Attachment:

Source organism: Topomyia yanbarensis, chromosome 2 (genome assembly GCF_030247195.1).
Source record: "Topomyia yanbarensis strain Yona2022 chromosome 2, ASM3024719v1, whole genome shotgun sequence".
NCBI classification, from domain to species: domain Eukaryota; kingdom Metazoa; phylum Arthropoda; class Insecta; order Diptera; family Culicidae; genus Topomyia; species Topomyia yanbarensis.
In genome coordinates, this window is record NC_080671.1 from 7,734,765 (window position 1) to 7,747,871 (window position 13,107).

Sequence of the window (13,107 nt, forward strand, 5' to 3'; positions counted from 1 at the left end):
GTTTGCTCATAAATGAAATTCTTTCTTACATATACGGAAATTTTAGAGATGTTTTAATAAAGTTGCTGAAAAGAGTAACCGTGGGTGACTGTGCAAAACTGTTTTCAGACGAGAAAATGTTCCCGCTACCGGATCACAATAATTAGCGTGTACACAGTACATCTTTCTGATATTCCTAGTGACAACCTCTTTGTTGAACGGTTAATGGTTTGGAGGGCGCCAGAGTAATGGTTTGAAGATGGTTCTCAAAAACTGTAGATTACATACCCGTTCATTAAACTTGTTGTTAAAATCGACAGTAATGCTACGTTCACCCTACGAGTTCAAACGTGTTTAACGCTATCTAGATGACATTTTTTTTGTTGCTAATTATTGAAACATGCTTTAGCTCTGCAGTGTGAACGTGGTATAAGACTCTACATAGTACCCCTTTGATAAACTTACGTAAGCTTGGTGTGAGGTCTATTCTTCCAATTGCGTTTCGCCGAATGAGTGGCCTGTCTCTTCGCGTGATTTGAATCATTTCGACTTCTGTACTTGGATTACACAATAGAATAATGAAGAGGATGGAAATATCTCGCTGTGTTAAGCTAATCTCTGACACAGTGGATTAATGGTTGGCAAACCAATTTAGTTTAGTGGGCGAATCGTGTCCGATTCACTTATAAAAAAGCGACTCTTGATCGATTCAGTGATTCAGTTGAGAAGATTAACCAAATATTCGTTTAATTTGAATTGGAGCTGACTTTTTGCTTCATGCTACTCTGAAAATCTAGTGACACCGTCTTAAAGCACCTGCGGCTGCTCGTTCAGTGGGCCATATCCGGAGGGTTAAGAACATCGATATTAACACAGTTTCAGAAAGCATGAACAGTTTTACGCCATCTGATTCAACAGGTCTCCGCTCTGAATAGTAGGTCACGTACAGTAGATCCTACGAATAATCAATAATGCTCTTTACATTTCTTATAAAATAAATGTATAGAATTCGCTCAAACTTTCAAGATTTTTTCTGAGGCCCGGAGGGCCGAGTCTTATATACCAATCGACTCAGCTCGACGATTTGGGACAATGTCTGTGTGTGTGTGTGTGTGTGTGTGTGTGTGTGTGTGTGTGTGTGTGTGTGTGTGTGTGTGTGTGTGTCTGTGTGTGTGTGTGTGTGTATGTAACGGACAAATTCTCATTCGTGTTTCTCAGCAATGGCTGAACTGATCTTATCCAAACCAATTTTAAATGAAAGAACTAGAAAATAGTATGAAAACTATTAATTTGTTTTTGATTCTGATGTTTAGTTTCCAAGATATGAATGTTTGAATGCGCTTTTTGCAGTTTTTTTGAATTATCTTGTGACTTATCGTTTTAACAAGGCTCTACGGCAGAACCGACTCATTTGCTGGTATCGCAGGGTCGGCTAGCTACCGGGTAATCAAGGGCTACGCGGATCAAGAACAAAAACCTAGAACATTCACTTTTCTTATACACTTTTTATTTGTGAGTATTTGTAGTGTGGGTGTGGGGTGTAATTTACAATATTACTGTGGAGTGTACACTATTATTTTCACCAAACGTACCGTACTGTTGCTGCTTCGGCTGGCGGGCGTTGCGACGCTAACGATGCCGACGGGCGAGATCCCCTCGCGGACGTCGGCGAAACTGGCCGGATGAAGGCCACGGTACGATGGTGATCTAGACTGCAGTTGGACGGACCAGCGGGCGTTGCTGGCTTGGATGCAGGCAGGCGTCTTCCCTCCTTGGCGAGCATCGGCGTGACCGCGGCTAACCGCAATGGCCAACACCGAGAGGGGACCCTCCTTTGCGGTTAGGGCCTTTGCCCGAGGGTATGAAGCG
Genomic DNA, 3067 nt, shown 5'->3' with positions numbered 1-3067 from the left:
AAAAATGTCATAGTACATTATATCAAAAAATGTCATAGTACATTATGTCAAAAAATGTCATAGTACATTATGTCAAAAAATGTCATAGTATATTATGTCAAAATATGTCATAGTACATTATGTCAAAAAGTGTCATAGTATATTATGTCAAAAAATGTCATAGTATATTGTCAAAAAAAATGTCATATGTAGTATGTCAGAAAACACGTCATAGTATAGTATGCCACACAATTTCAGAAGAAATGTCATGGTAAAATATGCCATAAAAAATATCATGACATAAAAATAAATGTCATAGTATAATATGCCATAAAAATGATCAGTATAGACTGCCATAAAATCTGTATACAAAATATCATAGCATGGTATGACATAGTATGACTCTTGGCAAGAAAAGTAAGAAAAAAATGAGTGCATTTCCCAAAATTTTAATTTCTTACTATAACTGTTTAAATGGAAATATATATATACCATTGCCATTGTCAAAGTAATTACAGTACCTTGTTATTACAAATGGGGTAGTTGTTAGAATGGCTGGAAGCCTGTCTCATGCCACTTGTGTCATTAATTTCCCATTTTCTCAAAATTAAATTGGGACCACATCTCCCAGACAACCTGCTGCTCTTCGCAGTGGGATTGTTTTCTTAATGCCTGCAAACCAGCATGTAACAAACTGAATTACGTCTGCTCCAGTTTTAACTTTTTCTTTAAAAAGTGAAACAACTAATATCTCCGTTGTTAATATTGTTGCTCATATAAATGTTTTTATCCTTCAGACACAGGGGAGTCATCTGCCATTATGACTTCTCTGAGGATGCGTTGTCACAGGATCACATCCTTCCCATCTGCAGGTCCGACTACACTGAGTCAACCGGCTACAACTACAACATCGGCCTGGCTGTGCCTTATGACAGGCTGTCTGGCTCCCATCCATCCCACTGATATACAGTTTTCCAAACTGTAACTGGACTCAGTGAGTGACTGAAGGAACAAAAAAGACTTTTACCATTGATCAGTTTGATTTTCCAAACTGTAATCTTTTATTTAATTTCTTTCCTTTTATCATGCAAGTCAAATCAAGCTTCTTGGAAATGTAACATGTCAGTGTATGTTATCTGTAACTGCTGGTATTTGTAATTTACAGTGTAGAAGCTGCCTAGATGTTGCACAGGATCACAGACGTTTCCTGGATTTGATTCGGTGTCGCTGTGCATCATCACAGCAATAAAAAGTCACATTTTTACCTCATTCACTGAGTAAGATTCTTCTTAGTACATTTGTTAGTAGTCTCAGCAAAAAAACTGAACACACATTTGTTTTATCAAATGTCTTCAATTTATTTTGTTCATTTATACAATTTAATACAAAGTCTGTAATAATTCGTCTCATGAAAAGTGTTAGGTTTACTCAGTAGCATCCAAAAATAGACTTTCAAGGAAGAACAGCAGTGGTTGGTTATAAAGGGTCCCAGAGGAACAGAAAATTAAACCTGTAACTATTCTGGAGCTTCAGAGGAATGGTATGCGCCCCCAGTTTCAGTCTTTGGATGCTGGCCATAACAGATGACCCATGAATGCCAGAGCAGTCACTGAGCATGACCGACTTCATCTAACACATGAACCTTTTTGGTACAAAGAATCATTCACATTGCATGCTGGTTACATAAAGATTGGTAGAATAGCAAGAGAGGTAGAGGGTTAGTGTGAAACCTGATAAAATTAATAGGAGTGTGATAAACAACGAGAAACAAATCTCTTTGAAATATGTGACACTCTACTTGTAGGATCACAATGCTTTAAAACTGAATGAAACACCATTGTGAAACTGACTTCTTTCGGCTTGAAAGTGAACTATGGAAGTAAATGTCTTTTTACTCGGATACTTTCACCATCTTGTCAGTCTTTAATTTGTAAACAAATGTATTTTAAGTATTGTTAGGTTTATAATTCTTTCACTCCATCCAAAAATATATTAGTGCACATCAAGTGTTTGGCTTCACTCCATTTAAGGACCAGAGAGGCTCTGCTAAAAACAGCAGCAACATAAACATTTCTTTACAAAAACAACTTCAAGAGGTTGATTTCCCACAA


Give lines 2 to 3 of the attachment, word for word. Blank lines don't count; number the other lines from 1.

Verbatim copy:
Source record: "Topomyia yanbarensis strain Yona2022 chromosome 2, ASM3024719v1, whole genome shotgun sequence".
NCBI classification, from domain to species: domain Eukaryota; kingdom Metazoa; phylum Arthropoda; class Insecta; order Diptera; family Culicidae; genus Topomyia; species Topomyia yanbarensis.